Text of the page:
Digital certificates and keys ensure authenticity across enterprise user, application and device identities, says the report. "Cryptographic algorithms encrypt the data associated with those identities, providing secure communication and exploit protection. Two-thirds of respondents say their organization is adding additional layers of encryption to comply with industry regulations and IT policies; however, shorter certificate validity has doubled the management workload on short-staffed IT and security teams," notes the study.
- According to the findings, failed audits due to insufficient key management practices and compromised or rogue certificate authorities (CA) are the most frequent and most serious problems faced by organizations when it comes to managing PKI and cryptography.
- Two-thirds of organizations are adding additional layers of encryption technologies to comply with industry regulations and IT policies. As a result, managing a growing number of cryptographic keys and digital certificates has increased operational costs and reduced the overall efficiency of business processes.
- Only 38 percent of respondents say their organizations have enough IT security staff members dedicated to their PKI deployment. More than half of respondents (53 percent) say they are unable to hire and retained qualified IT security personnel. Responsibility for the PKI budget is also dispersed throughout the organization, with IT operations (21 percent) and lines of business (19 percent) cited most often as owners of the PKI budget.
- According to respondents, the following are the top four strategic priorities for digital security in their enterprise: authenticating and controlling IoT devices, knowing the expiration date of certificates, reducing complexity in their IT infrastructure, and reducing the risk of unknown certificates in the workplace (i.e. shadow IT).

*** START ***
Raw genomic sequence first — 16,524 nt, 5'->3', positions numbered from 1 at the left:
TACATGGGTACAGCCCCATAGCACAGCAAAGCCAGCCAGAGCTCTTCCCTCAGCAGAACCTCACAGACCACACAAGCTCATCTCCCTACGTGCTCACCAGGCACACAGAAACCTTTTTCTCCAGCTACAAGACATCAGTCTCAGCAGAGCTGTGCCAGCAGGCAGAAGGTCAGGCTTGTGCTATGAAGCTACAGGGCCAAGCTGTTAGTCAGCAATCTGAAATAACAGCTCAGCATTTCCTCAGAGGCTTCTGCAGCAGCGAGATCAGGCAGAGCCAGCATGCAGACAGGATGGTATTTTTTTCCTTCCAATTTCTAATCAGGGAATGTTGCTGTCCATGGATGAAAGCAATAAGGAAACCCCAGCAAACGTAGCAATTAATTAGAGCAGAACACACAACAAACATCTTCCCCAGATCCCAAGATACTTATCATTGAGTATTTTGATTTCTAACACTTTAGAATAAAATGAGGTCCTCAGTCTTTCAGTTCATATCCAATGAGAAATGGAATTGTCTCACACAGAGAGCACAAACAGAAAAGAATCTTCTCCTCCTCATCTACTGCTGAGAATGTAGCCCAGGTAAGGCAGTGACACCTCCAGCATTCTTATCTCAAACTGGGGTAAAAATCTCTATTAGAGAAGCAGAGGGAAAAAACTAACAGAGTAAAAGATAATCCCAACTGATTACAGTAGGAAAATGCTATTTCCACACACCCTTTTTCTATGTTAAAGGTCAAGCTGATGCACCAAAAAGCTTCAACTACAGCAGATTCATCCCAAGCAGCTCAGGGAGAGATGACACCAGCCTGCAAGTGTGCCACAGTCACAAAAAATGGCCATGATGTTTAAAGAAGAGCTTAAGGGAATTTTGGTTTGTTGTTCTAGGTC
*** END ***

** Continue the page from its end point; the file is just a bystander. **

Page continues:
“Our 2019 report was a wake-up call in many ways – it was the first report of its kind to investigate the role that digital certificates and keys play in creating trust inside and outside organizations,” said Dr. Larry Ponemon, founder of the Ponemon Institute. “In many ways I was optimistic that we’d see progress this year as more executives invested the resources needed to close the gap between ‘standard practice’ in PKI and ‘best practice’. This year’s report shows that while progress has been made in a few areas, that gap is actually growing wider.”
“This report reinforces cryptography’s importance within the security agenda,” said Hickman. “In many cases, PKI remains a manual function with ownership split across IT and security teams. Growing connectivity has created an exposure epidemic. Without a clear PKI in-house or outsourced program owner and process to close critical trust gaps, the risk of outages and breaches will continue to rise.”